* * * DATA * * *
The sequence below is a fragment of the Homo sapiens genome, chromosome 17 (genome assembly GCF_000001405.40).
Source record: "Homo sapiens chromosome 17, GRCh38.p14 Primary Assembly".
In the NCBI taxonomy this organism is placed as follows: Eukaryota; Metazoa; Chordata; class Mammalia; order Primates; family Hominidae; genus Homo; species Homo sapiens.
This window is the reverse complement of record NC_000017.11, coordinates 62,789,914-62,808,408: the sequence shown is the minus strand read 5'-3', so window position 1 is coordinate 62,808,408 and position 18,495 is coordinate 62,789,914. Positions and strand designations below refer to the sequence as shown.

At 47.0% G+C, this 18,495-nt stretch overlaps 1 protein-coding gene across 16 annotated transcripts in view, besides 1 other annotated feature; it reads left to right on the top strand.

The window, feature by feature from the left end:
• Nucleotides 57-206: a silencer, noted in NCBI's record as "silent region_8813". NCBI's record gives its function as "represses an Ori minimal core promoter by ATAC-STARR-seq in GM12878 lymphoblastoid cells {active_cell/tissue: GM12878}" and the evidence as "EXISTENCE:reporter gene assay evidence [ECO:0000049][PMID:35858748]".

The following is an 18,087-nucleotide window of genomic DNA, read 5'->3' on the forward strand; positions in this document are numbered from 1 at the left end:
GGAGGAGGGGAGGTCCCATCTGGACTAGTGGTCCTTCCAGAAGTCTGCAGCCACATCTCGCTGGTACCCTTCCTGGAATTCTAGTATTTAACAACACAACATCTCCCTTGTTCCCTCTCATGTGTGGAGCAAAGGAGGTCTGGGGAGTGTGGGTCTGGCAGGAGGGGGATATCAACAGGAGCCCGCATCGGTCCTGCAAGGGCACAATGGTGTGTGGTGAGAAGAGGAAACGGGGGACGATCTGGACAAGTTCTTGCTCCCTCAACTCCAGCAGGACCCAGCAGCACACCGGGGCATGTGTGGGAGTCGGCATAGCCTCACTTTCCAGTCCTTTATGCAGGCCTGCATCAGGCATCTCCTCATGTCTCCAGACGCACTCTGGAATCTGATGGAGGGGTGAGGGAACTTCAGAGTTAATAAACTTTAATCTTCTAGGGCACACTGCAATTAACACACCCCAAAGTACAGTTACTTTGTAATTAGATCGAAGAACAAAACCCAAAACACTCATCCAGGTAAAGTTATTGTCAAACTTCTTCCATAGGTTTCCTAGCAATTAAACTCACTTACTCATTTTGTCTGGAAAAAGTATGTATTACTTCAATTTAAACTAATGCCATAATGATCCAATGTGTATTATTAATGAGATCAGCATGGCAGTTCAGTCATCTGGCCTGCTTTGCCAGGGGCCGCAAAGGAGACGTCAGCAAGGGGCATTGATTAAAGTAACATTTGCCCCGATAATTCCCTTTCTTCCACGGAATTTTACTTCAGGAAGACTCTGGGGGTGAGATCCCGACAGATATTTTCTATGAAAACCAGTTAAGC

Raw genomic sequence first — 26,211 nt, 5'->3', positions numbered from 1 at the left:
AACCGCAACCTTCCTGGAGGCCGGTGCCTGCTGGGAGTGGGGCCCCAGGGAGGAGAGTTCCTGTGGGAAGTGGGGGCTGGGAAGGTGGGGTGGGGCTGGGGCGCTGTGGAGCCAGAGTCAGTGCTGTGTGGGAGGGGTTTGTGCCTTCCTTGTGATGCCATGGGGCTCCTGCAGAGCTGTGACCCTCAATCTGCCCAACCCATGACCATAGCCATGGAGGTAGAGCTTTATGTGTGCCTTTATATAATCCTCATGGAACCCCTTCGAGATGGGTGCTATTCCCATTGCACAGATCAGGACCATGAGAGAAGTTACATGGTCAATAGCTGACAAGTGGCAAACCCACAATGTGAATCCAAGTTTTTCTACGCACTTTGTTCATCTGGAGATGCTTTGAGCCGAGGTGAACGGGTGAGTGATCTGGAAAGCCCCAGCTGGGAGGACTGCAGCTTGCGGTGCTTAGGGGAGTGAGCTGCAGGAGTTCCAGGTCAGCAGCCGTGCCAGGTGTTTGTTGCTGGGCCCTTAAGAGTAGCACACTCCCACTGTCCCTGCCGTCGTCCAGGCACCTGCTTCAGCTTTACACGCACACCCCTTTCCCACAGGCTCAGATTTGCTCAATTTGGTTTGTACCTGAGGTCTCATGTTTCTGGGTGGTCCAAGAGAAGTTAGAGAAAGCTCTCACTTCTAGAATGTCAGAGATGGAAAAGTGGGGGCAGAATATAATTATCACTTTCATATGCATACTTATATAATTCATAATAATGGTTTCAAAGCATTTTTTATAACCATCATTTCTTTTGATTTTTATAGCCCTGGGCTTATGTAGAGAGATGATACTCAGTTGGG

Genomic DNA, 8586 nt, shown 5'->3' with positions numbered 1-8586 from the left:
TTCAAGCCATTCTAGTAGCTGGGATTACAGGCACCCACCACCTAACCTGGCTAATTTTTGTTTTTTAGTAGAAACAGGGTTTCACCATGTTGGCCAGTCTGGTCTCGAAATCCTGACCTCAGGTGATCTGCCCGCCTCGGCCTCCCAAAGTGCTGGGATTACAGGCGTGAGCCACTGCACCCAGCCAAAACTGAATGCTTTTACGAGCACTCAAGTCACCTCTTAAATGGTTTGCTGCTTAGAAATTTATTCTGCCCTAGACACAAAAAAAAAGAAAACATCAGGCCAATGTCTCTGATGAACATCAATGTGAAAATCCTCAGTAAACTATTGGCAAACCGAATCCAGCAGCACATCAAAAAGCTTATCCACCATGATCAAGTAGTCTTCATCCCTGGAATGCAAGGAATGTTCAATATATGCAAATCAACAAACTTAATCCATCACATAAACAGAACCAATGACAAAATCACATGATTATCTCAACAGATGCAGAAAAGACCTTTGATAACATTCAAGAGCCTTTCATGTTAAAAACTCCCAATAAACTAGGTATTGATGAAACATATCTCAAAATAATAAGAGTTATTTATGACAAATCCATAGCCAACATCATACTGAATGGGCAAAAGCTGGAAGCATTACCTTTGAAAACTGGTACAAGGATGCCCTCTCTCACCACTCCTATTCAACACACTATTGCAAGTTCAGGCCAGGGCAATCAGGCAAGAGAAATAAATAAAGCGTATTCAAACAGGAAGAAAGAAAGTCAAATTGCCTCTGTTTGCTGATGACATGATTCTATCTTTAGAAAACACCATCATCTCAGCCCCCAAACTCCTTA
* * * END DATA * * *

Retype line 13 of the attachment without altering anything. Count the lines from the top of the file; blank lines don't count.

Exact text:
TTCAAGCCATTCTAGTAGCTGGGATTACAGGCACCCACCACCTAACCTGGCTAATTTTTGTTTTTTAGTAGAAACAGGGTTTCACCATGTTGGCCAGTCTGGTCTCGAAATCCTGACCTCAGGTGATCTGCCCGCCTCGGCCTCCCAAAGTGCTGGGATTACAGGCGTGAGCCACTGCACCCAGCCAAAACTGAATGCTTTTACGAGCACTCAAGTCACCTCTTAAATGGTTTGCTGCTTAGAAATTTATTCTGCCCTAGACACAAAAAAAAAGAAAACATCAGGCCAATGTCTCTGATGAACATCAATGTGAAAATCCTCAGTAAACTATTGGCAAACCGAATCCAGCAGCACATCAAAAAGCTTATCCACCATGATCAAGTAGTCTTCATCCCTGGAATGCAAGGAATGTTCAATATATGCAAATCAACAAACTTAATCCATCACATAAACAGAACCAATGACAAAATCACATGATTATCTCAACAGATGCAGAAAAGACCTTTGATAACATTCAAGAGCCTTTCATGTTAAAAACTCCCAATAAACTAGGTATTGATGAAACATATCTCAAAATAATAAGAGTTATTTATGACAAATCCATAGCCAACATCATACTGAATGGGCAAAAGCTGGAAGCATTACCTTTGAAAACTGGTACAAGGATGCCCTCTCTCACCACTCCTATTCAACACACTATTGCAAGTTCAGGCCAGGGCAATCAGGCAAGAGAAATAAATAAAGCGTATTCAAACAGGAAGAAAGAAAGTCAAATTGCCTCTGTTTGCTGATGACATGATTCTATCTTTAGAAAACACCATCATCTCAGCCCCCAAACTCCTTA